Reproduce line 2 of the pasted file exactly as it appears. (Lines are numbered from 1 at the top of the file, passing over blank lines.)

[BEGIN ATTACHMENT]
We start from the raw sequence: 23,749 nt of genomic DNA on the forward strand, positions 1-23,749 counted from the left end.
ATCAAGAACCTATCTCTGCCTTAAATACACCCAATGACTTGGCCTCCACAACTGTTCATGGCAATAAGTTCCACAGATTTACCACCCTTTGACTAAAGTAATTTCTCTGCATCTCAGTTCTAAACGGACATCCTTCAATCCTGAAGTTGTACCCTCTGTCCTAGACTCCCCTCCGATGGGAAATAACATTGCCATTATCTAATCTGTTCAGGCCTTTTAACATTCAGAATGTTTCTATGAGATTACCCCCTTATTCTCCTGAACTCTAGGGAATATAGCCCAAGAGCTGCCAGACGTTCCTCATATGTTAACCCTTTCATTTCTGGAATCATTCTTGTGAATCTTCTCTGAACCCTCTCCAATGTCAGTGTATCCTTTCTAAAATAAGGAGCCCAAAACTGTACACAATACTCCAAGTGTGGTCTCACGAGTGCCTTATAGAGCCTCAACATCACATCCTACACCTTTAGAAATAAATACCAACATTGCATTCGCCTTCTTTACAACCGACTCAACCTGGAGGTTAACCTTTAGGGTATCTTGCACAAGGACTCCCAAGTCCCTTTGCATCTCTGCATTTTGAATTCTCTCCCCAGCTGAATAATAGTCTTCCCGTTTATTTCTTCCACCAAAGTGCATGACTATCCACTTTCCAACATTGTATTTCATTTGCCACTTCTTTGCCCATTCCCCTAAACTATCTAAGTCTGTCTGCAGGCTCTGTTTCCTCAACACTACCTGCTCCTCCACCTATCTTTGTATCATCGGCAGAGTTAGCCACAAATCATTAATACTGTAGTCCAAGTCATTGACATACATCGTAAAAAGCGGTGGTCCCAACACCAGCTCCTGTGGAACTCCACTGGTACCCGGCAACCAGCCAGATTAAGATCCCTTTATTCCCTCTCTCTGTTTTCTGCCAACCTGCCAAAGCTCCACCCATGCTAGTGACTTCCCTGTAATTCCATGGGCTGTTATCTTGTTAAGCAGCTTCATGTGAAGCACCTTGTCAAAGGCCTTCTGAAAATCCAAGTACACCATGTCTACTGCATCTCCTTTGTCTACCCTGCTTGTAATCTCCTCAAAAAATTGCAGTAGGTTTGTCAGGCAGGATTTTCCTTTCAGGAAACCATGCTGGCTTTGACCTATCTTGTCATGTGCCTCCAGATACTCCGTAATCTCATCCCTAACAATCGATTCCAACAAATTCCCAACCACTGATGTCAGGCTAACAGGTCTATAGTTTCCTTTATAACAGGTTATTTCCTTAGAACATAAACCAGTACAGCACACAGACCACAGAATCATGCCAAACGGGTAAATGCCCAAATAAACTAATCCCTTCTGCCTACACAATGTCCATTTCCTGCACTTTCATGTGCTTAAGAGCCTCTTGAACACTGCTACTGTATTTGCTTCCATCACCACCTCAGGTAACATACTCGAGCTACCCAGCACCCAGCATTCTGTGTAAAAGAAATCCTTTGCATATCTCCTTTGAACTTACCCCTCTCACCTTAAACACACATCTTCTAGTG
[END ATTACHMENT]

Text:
ATCAAGAACCTATCTCTGCCTTAAATACACCCAATGACTTGGCCTCCACAACTGTTCATGGCAATAAGTTCCACAGATTTACCACCCTTTGACTAAAGTAATTTCTCTGCATCTCAGTTCTAAACGGACATCCTTCAATCCTGAAGTTGTACCCTCTGTCCTAGACTCCCCTCCGATGGGAAATAACATTGCCATTATCTAATCTGTTCAGGCCTTTTAACATTCAGAATGTTTCTATGAGATTACCCCCTTATTCTCCTGAACTCTAGGGAATATAGCCCAAGAGCTGCCAGACGTTCCTCATATGTTAACCCTTTCATTTCTGGAATCATTCTTGTGAATCTTCTCTGAACCCTCTCCAATGTCAGTGTATCCTTTCTAAAATAAGGAGCCCAAAACTGTACACAATACTCCAAGTGTGGTCTCACGAGTGCCTTATAGAGCCTCAACATCACATCCTACACCTTTAGAAATAAATACCAACATTGCATTCGCCTTCTTTACAACCGACTCAACCTGGAGGTTAACCTTTAGGGTATCTTGCACAAGGACTCCCAAGTCCCTTTGCATCTCTGCATTTTGAATTCTCTCCCCAGCTGAATAATAGTCTTCCCGTTTATTTCTTCCACCAAAGTGCATGACTATCCACTTTCCAACATTGTATTTCATTTGCCACTTCTTTGCCCATTCCCCTAAACTATCTAAGTCTGTCTGCAGGCTCTGTTTCCTCAACACTACCTGCTCCTCCACCTATCTTTGTATCATCGGCAGAGTTAGCCACAAATCATTAATACTGTAGTCCAAGTCATTGACATACATCGTAAAAAGCGGTGGTCCCAACACCAGCTCCTGTGGAACTCCACTGGTACCCGGCAACCAGCCAGATTAAGATCCCTTTATTCCCTCTCTCTGTTTTCTGCCAACCTGCCAAAGCTCCACCCATGCTAGTGACTTCCCTGTAATTCCATGGGCTGTTATCTTGTTAAGCAGCTTCATGTGAAGCACCTTGTCAAAGGCCTTCTGAAAATCCAAGTACACCATGTCTACTGCATCTCCTTTGTCTACCCTGCTTGTAATCTCCTCAAAAAATTGCAGTAGGTTTGTCAGGCAGGATTTTCCTTTCAGGAAACCATGCTGGCTTTGACCTATCTTGTCATGTGCCTCCAGATACTCCGTAATCTCATCCCTAACAATCGATTCCAACAAATTCCCAACCACTGATGTCAGGCTAACAGGTCTATAGTTTCCTTTATAACAGGTTATTTCCTTAGAACATAAACCAGTACAGCACACAGACCACAGAATCATGCCAAACGGGTAAATGCCCAAATAAACTAATCCCTTCTGCCTACACAATGTCCATTTCCTGCACTTTCATGTGCTTAAGAGCCTCTTGAACACTGCTACTGTATTTGCTTCCATCACCACCTCAGGTAACATACTCGAGCTACCCAGCACCCAGCATTCTGTGTAAAAGAAATCCTTTGCATATCTCCTTTGAACTTACCCCTCTCACCTTAAACACACATCTTCTAGTG